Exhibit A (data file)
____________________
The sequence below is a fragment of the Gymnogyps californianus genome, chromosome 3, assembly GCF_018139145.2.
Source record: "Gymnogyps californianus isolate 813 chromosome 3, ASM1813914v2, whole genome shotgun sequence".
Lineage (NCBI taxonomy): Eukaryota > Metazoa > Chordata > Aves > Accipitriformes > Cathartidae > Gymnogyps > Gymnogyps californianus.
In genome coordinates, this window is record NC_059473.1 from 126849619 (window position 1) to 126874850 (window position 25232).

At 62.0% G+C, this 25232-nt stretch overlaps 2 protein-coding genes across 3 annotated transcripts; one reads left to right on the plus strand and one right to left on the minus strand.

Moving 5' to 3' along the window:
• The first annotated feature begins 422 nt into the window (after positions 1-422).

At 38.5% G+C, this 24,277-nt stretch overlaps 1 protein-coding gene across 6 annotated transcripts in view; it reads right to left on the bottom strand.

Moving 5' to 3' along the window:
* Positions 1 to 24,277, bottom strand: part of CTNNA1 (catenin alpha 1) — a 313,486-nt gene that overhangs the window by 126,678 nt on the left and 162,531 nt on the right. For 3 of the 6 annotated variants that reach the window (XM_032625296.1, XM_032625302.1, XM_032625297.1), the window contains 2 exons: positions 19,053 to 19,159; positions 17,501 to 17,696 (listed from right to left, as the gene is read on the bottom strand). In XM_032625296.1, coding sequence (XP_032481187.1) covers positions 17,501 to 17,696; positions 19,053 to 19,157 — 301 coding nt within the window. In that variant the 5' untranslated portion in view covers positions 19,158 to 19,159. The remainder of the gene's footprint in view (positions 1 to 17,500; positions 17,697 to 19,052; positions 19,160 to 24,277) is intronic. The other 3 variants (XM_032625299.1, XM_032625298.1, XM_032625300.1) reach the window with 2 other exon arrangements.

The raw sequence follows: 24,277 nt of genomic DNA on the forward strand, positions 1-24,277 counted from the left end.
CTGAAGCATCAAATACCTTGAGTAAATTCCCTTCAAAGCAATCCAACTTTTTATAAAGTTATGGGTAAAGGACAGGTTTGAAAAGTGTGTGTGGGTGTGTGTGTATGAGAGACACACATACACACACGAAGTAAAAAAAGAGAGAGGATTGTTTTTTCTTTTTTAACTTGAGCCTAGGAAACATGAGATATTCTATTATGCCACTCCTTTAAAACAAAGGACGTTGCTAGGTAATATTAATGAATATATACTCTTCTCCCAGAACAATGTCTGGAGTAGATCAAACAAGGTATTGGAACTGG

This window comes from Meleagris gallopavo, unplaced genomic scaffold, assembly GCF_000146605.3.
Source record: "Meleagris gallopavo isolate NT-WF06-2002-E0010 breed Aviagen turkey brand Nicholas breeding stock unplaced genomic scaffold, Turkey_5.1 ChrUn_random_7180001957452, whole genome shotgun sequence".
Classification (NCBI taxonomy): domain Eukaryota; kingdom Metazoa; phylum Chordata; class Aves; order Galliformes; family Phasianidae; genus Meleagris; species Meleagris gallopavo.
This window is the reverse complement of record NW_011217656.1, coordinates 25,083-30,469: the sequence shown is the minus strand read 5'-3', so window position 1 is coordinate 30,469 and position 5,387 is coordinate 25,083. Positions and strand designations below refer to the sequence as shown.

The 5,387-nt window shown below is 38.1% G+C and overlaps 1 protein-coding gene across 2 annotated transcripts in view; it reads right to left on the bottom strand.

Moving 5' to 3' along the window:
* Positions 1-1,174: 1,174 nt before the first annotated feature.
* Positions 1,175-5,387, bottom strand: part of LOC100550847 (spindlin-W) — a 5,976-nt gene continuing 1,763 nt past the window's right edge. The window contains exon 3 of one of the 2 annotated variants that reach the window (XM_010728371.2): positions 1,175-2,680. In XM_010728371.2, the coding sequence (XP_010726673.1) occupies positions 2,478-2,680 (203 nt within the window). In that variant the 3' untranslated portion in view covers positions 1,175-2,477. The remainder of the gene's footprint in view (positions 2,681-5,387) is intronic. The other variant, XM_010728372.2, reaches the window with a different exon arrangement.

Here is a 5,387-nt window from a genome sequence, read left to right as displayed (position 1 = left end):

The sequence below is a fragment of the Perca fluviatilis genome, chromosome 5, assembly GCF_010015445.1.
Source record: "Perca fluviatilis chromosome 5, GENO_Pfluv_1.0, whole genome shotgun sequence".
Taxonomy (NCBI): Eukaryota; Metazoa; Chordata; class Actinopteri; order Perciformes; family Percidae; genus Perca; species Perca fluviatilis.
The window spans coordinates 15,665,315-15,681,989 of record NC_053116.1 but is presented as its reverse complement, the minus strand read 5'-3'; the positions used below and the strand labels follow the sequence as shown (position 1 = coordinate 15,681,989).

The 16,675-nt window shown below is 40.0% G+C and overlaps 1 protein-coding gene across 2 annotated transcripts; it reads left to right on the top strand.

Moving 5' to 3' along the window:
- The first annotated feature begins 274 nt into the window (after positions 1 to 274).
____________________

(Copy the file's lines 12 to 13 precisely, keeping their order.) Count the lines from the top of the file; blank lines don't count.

CTGAAGCATCAAATACCTTGAGTAAATTCCCTTCAAAGCAATCCAACTTTTTATAAAGTTATGGGTAAAGGACAGGTTTGAAAAGTGTGTGTGGGTGTGTGTGTATGAGAGACACACATACACACACGAAGTAAAAAAAGAGAGAGGATTGTTTTTTCTTTTTTAACTTGAGCCTAGGAAACATGAGATATTCTATTATGCCACTCCTTTAAAACAAAGGACGTTGCTAGGTAATATTAATGAATATATACTCTTCTCCCAGAACAATGTCTGGAGTAGATCAAACAAGGTATTGGAACTGG

This window comes from Meleagris gallopavo, unplaced genomic scaffold, assembly GCF_000146605.3.